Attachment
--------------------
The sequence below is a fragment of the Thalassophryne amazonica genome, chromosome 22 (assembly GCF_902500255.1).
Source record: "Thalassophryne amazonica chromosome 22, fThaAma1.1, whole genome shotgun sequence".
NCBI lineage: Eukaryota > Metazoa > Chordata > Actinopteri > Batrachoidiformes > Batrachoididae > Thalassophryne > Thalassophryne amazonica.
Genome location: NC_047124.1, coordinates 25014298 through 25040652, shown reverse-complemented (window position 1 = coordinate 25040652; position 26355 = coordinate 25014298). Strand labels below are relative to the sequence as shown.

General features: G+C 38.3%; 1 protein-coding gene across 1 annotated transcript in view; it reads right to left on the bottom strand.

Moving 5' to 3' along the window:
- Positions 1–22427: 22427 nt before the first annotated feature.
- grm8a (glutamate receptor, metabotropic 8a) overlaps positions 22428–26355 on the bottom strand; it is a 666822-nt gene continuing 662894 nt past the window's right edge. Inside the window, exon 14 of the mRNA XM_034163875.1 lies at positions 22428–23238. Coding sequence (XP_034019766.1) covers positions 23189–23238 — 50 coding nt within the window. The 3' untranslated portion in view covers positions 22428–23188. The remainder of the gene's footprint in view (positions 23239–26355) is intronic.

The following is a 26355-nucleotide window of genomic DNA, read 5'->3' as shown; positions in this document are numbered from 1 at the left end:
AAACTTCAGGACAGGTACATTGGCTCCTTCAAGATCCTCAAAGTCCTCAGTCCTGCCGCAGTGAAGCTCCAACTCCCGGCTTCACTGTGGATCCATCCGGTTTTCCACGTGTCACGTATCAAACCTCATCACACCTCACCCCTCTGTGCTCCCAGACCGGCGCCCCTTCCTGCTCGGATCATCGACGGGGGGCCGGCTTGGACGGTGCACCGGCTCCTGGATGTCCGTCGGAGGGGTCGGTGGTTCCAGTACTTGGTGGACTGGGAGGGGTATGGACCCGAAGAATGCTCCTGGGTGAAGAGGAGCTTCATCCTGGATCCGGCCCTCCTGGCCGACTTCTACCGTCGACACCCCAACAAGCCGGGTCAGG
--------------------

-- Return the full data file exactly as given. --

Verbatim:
The sequence below is a fragment of the Thalassophryne amazonica genome, chromosome 22 (assembly GCF_902500255.1).
Source record: "Thalassophryne amazonica chromosome 22, fThaAma1.1, whole genome shotgun sequence".
NCBI lineage: Eukaryota > Metazoa > Chordata > Actinopteri > Batrachoidiformes > Batrachoididae > Thalassophryne > Thalassophryne amazonica.
Genome location: NC_047124.1, coordinates 25014298 through 25040652, shown reverse-complemented (window position 1 = coordinate 25040652; position 26355 = coordinate 25014298). Strand labels below are relative to the sequence as shown.

General features: G+C 38.3%; 1 protein-coding gene across 1 annotated transcript in view; it reads right to left on the bottom strand.

Moving 5' to 3' along the window:
- Positions 1–22427: 22427 nt before the first annotated feature.
- grm8a (glutamate receptor, metabotropic 8a) overlaps positions 22428–26355 on the bottom strand; it is a 666822-nt gene continuing 662894 nt past the window's right edge. Inside the window, exon 14 of the mRNA XM_034163875.1 lies at positions 22428–23238. Coding sequence (XP_034019766.1) covers positions 23189–23238 — 50 coding nt within the window. The 3' untranslated portion in view covers positions 22428–23188. The remainder of the gene's footprint in view (positions 23239–26355) is intronic.

The following is a 26355-nucleotide window of genomic DNA, read 5'->3' as shown; positions in this document are numbered from 1 at the left end:
AAACTTCAGGACAGGTACATTGGCTCCTTCAAGATCCTCAAAGTCCTCAGTCCTGCCGCAGTGAAGCTCCAACTCCCGGCTTCACTGTGGATCCATCCGGTTTTCCACGTGTCACGTATCAAACCTCATCACACCTCACCCCTCTGTGCTCCCAGACCGGCGCCCCTTCCTGCTCGGATCATCGACGGGGGGCCGGCTTGGACGGTGCACCGGCTCCTGGATGTCCGTCGGAGGGGTCGGTGGTTCCAGTACTTGGTGGACTGGGAGGGGTATGGACCCGAAGAATGCTCCTGGGTGAAGAGGAGCTTCATCCTGGATCCGGCCCTCCTGGCCGACTTCTACCGTCGACACCCCAACAAGCCGGGTCAGG